In the United States, about 1.7 million people sustain a traumatic brain injury (TBI) each year. About 75 percent of these are mild TBIs, such as a concussion. Between 10 and 20 percent of people with a mild TBI (mTBI) experience symptoms more than one year after the injury occurred.
A new study suggests that just one concussion might result in lasting brain damage. The researchers used an MRI machine to examine the brains of people with an mTBI who were still experiencing symptoms one year post-injury and compared them with the brains of a control group. Those in the mTBI group had experienced brain atrophy.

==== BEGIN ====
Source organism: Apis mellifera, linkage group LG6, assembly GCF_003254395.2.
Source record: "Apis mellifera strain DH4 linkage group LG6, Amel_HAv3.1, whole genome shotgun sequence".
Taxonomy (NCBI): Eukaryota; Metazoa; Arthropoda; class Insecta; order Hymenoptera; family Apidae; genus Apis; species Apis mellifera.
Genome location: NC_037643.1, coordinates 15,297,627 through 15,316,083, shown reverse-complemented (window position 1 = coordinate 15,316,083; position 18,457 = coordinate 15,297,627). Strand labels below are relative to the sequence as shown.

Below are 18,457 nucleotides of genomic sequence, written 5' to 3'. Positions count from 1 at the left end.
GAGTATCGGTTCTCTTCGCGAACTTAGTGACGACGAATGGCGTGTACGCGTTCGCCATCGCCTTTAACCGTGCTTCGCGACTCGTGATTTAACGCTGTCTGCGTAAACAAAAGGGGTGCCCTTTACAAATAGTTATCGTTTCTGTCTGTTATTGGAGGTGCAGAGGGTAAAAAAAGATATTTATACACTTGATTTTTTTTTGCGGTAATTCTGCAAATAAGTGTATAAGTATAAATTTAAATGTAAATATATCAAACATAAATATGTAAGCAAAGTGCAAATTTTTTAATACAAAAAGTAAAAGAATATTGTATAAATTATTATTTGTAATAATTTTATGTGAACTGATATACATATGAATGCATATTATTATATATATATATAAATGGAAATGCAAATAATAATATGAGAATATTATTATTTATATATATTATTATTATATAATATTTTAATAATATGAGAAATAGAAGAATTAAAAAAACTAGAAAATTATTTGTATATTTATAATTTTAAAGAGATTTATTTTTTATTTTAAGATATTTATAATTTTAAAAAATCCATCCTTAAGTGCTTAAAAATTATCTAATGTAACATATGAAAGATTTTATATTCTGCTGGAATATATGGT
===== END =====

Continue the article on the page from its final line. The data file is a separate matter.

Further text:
This result confirms what some researchers had previously hypothesized: that a mTBI can cause real, permanent damage to the brain. Changes in brain volume correlated with areas of the brain that are responsible for memory, attention, and anxiety.
Lui, Yvonne W., et al. Mild Traumatic Brain Injury: Longitudinal Regional Brain Volume Changes. Radiology. (March 2013).